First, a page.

As we approach mile 6, the chick in the group asks me my age.  I tell her and she is relieved we are not in the same age group.  She comments that we can help each other.  I love this because, first I really dont mind helping anyone, but there is this incredibly competitive side of me that wanted to remind her that in this entire pack that the only person I am actually racing was her! LOL. But I don't say that out loud because even thought I think it would be funny, it would sound very unfriendly.  But the truth is I LOVE racing and therefore I think it is great to be in a great head to head race with an actual competitor, rather then race guys who are not actually my competition.  She is sweet.  I hoped she would stick around and make me work.  M6 - 6:54

Ok so now the hard part begins. First, I really dislike wind. Constant wind mentally exhausts me as much as it does physically. For the next several miles we will be running along the water.  The view of the Statue of Liberty is amazing and incredibly inspiring.  But soon we get slapped in the face by Mother Nature and her nasty wind. It was not an incredibly strong wind, but it was noticeably and constant and we are going to be running into it for almost 4 -5 miles between now and the end of this race!

We turn on to the walkway at the water's edge and the woman from out pack drops out. We pick up a few others briefly.  I tuck in to the middle of the pack.  An older gentleman, also named Martin, comments... "That's what you gotta do, tuck in behind the big guys" and then he tucks in behind me and comments "Why can you be bigger?!"  LOL.  This stretch is just rough, not impossible, just rough. Our group is alternating leaders, and the one leading the group comments about how the wind sucks.  The rest of us concur.  I know we have to deal with this for most of the rest of the race.  I was ready for this and I work hard to stay on pace.  M7 - 6:55.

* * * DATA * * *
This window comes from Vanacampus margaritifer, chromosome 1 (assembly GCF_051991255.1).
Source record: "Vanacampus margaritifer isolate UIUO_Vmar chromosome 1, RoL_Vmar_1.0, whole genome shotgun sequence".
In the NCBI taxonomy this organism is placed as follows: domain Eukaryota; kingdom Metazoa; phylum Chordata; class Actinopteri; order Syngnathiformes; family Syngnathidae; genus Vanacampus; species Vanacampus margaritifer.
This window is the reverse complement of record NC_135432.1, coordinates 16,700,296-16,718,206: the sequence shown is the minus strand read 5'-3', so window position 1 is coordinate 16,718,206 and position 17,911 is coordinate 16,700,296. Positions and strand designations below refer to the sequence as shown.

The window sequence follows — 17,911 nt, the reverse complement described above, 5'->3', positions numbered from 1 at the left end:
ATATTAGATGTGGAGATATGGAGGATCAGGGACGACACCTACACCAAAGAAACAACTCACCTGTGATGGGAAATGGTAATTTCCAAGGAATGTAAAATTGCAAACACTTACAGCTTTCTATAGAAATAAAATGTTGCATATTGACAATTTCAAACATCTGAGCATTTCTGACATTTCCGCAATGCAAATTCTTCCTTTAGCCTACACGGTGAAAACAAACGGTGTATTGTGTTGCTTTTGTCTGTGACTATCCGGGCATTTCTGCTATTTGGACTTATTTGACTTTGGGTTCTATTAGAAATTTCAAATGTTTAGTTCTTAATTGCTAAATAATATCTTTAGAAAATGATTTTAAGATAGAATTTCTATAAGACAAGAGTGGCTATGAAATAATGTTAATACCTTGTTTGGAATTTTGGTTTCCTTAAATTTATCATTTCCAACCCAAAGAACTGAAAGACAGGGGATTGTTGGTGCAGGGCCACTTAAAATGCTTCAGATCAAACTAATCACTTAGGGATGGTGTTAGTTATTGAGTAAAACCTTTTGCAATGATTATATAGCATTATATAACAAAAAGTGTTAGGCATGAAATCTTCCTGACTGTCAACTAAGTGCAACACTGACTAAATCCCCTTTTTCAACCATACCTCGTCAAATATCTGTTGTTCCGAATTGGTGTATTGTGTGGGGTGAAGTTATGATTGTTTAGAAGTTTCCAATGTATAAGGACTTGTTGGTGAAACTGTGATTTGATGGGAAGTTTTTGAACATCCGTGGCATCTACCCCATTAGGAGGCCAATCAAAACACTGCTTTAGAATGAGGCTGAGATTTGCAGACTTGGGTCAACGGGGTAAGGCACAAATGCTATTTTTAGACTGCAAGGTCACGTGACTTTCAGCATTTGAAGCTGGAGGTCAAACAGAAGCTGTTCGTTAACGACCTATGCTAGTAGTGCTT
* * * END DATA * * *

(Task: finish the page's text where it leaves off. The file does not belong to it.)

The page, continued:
I feel wiped from the effort it took to run into the wind and I am grateful that part of mile 8 does have us backtrack with a wind assist.  However, that is much shorter stretch than the stretch we had to deal with between 6 and 7 and we also have to turn back and double back into again after rounding a cone.  M8-7:00

Once past the 8 mile clock we continue running into the wind along the water for almost another mile.  It is just miles of headwind with nothing we can do about it.  I am just grateful it was not stronger than it was. It was obnoxious, but it was manageable and it was something that could be fought through. M9-6:56

At this point last week, I was just starting to pick up my pace to start my attack on the finish line.  Today, the wind has beaten me down so much, I decided to take another mile of "rest" before I make any effort to try to pick it up, if I even could. My group was now 4 of us.  M10 - 7:02  

As we hit 10, hear someone in my group say, "If we want to break 1:30 we have to move!" I looked at the clock at 10 and unless my math was wrong, I was pretty sure 1:31-1:32 was more likely than 1:29.  I notice Sergio running close enough ahead now for me to reach him.  I never run with Sergio.  He must not have been having a great day, but I decide to make that move the guys were discussing back at the clock.  I assume they will come with me.